Jimmy Guterman's blog

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Archive for the ‘writing’ Category

In which one gifted journalist sizes up a giant

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photo credit: Mike Lien/The New York Times, 1971

Mike Lien/The New York Times, 1971

The effect on the business was profound, as if Chuck Berry had walked into a Glenn Miller show and started playing guitar.

— One of many, many wonderful sentences in David Carr’s remembrance of Ben Bradlee

The whole column is worth reading and probably worth memorizing, but if you’re in TL;DR mode at least read the full paragraph in which that sentence arrives:

So in 1969, [Bradlee] conjured Style, a hip, cheeky section of the newspaper that reflected the tumult of the times in a city where fashion and discourse were rived with a maddening sameness. The effect on the business was profound, as if Chuck Berry had walked into a Glenn Miller show and started playing guitar. He expanded the vernacular of newspapering, enabling real, actual writers to shed the shackles of convention and generate daily discourse that made people laugh, spill their coffee or throw The Post down in disgust.

Written by guterman

October 22, 2014 at 7:20 pm

My inequality essay for TED

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The good folks at TED asked me to write something about income inequality, a topic close to my (everyone’s?) heart.

My shortish essay asks and attempts to answer the question Why Is Inequality the Big Hot Issue Right Now?

Written by guterman

June 3, 2014 at 8:47 am

Posted in TED, writing

Revealed: the Flannery O’Connor/Lucinda Williams connection

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Lucinda Williams once chased Flannery O’Connor’s peacocks … When Williams was kindergarten age in the late ‘50s, she and her father, the poet Miller Williams, drove from Macon, Ga., to Milledgeville, Ga., to visit the great Southern Gothic writer Flannery O’Connor as invited guests. “She had a strict daily schedule when she was writing,” Williams said … “She wasn’t ready to receive guests when we got there so we sat on the porch until she finished writing. I chased her peacocks all around the yard. My father loves to tell that story.”

Lucinda Williams draws from where the spirit meets the bone (Tallahassee Democrat)

Written by guterman

May 25, 2014 at 3:08 pm

Favorite Dropbox error message of all time of the week

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dropboxI don’t enjoy it when Dropbox version control fails, but I do enjoy that doing so appends “Jimmy Guterman’s conflicted copy” to the name of the file. Instead of a technical error, it makes it seem like I’m conflicted about the copy I wrote or edited, which is sometimes often true.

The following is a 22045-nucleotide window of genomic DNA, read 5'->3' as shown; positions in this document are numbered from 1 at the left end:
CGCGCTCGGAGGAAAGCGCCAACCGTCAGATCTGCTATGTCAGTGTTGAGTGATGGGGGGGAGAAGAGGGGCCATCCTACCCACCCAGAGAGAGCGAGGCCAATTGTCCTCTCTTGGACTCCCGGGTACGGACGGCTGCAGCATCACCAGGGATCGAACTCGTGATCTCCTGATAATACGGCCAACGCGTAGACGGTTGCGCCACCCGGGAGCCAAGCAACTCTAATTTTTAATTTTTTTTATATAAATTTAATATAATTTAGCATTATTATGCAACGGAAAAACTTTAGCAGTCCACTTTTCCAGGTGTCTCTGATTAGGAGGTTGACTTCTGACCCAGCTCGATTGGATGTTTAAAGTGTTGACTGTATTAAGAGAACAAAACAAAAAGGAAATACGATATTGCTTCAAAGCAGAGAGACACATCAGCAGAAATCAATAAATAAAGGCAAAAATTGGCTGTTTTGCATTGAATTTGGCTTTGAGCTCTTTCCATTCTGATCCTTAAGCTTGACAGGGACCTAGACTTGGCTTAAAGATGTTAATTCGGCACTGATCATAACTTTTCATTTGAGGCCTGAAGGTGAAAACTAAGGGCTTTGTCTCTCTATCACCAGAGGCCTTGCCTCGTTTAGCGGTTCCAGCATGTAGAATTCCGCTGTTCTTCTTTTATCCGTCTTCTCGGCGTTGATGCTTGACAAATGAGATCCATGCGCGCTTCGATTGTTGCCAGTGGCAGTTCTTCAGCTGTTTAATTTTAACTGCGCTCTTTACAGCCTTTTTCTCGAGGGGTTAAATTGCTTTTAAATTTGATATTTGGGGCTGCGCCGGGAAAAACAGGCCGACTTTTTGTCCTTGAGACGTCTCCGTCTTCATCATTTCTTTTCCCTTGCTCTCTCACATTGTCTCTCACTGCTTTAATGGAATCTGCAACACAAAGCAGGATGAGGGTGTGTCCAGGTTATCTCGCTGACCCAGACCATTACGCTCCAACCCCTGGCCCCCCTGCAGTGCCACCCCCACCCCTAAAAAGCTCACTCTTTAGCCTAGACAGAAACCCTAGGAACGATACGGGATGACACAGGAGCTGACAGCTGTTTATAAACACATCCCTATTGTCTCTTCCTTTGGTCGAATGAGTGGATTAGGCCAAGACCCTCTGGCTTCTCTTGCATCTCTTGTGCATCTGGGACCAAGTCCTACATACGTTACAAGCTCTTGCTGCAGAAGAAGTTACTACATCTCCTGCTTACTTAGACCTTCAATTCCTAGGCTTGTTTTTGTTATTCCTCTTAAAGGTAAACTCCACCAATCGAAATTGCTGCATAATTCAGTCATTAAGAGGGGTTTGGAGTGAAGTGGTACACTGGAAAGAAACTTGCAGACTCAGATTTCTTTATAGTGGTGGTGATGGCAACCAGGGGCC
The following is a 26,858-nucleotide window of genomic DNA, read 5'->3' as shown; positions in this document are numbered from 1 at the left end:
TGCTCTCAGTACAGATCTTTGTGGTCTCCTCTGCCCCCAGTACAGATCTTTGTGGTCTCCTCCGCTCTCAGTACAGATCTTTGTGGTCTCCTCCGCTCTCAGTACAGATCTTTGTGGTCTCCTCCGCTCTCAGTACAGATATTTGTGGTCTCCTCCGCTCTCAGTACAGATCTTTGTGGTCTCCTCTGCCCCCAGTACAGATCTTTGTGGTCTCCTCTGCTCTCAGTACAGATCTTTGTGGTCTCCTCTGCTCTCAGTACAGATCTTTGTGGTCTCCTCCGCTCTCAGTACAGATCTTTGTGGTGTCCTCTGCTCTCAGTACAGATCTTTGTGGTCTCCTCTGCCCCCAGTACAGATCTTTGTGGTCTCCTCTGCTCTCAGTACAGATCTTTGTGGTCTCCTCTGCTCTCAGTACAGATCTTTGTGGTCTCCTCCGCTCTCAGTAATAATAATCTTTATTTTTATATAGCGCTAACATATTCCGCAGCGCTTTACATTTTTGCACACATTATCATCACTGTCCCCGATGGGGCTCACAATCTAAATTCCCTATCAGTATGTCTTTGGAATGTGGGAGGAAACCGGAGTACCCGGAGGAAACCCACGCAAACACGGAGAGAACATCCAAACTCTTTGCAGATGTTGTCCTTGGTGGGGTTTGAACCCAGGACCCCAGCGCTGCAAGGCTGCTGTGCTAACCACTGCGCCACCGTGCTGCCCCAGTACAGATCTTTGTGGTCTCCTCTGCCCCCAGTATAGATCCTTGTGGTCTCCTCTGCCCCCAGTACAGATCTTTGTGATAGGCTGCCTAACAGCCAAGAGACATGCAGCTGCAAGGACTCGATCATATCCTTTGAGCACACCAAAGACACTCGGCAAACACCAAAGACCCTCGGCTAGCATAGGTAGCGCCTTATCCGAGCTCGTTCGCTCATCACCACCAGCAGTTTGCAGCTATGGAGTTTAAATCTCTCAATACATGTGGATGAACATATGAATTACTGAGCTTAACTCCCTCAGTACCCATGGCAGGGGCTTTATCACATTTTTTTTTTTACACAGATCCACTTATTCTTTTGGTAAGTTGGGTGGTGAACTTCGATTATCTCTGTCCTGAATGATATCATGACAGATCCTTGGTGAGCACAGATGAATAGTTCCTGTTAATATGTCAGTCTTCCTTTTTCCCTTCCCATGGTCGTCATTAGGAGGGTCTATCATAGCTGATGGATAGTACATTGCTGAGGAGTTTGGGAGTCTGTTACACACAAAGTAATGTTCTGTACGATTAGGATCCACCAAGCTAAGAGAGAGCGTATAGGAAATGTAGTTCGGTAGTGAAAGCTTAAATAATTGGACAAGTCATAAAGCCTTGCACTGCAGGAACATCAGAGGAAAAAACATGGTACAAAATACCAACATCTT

Written by guterman

May 21, 2014 at 1:23 pm

Best premise for a science fiction story of all time of the week

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On Wednesday, Mr. Roth told the crowd that next week he would be getting an honorary doctorate from the Jewish Theological Seminary, “where I will be introduced by Mae West.”

Philip Roth Receives Yaddo Artist Medal — In Person (NYT)

Written by guterman

May 15, 2014 at 1:05 pm

Posted in ass-kicking, writing

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Stephen Wolfram’s Excellent Adventure

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The last freelance assignment I took before I joined Collective Next last year has just been published. It’s a profile of Stephen Wolfram for strategy+business, a magazine that was published by Booz and Company when I did the work and is now published by PwC. (Long print publishing cycles means your magazine might get bought out while your draft is in proofs.)

The idea behind the profile was to write about Wolfram not as a scientist, which has been done 10 zillion times, but as the idiosyncratic and very successful founder and CEO of an idiosyncratic and very successful company. I had a lot of room to riff on everything from Isaac Newton’s back-cover book-quote policy to what it’s like to run a company via the phone.

My only disappointment with the piece (which was edited, expertly, by Paul Michelman) is that it isn’t accompanied by this photograph, in which MacArthur Fellow and TED speaker Wolfram stands alongside former Guns N’ Roses guitarist Slash, who probably hasn’t read all 1,192 pages of A New Kind of Science:

Stephen 'n' Slash

Stephen ‘n’ Slash

You can read the article here.

Written by guterman

May 5, 2014 at 9:36 pm

Greatest sentence of all time of the week, A.M. Homes edition

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Regularly on this gradually-coming-back-to-life blog, weekly I hope, I’ll share the occasional sentence that thrills me. I’ll present them without comment; it’s for each reader to get what he or she gets out of those sentences without me imposing any interpretation. So …

I am my mother’s child and I am my mother’s child, I am my father’s child and I am my father’s child, and if that line is a little too much like Gertrude Stein, then I might be a little bit her child too.

— A.M. Homes, The Mistress’s Daughter

(Thanks to Jane for taking this book out of the library, reminding me how much I adore this sentence.)


Written by guterman

April 7, 2014 at 10:04 pm

Posted in sentences, writing